iBio and Aethlon Medical Announce Manufacturing Collaboration

Oct 16, 2017
By Pharmaceutical Technology Editors

On Oct. 16, 2017, iBio, a developer of plant-based biopharmaceuticals, and Aethlon Medical, a therapeutic technology company focused on global health and biodefense solutions, announced a manufacturing agreement to collaborate on the large-scale production of the Aethlon Hemopurifier blood purification device.

The collaboration will focus on the large-scale production of a recombinant form of Galanthus nivalis agglutinin (GNA), a plant-derived lectin that is immobilized within the device to bind infectious enveloped viruses. Scientists from the two companies partnered to produce and screen a panel of recombinant-produced lectin isoforms to improve binding capacity and to replace reliance on less effective extracted mixtures. According to the companies, a feasibility study was conducted with iBio researchers that confirms the ability to produce highly-active recombinant GNA using iBio's plant-based technology.

“The production of recombinant GNA in iBio’s large-scale manufacturing facility establishes a pathway for us to access a consistent, high-quality supply that can support our long-term clinical and commercialization objectives,” said Jim Joyce, chairman and CEO of Aethlon, in a company press release.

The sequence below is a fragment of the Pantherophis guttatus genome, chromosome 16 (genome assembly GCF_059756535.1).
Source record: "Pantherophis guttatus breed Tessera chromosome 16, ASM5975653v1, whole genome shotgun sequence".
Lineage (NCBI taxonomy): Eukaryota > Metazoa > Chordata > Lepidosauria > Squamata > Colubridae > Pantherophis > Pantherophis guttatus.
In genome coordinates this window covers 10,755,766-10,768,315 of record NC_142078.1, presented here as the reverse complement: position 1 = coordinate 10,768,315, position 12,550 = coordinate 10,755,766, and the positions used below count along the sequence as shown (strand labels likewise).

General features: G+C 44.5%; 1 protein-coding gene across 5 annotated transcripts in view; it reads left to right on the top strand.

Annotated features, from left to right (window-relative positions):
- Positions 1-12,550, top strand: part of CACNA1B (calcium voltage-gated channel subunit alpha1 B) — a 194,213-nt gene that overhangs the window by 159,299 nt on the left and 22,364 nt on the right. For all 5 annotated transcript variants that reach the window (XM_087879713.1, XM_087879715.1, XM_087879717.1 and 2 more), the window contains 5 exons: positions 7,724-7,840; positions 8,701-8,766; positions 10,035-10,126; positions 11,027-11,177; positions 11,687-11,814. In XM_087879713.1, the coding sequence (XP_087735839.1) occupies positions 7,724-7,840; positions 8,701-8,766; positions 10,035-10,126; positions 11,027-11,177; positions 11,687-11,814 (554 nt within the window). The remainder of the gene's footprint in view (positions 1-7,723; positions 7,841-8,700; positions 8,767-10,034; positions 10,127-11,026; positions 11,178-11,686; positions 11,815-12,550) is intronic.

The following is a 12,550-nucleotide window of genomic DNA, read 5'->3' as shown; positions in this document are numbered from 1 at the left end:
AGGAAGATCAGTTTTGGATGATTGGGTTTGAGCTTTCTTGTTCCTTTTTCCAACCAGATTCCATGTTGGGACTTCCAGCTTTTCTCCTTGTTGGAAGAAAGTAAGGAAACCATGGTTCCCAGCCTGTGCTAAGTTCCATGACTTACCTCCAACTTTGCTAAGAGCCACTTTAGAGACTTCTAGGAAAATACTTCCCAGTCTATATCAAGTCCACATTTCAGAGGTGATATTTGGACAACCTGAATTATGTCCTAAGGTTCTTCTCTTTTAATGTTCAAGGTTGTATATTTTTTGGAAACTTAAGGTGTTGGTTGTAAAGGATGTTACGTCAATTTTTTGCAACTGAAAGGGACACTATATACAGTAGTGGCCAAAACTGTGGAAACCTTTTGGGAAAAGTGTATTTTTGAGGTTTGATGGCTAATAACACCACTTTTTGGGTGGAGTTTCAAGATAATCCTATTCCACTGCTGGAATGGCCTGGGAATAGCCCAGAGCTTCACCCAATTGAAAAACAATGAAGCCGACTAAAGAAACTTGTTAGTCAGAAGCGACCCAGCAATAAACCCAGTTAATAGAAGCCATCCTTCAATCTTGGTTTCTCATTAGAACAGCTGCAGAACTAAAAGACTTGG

iBio's contract development and manufacturing facilities were designed and constructed under sponsorship of the US Department of Defense’s Defense Advanced Research Projects Agency, and have the capacity to initiate a rapid production response to an infectious disease outbreak or a bioterror attack under cGMP standards.

Additionally, Aethlon has recently received an FDA expedited access pathway designation for the device, a single-use cartridge that can capture a spectrum of highly-glycosylated viruses, such as Ebola virus and including influenza and hemorrhagic fevers, to reduce viral load in the circulatory system.  Aethlon is also investigating the use of the device to reduce the presence of circulating, tumor-derived exosomes, which contribute to immune-suppression and metastasis, according to the company.

Source: iBio, Aethlon Medical

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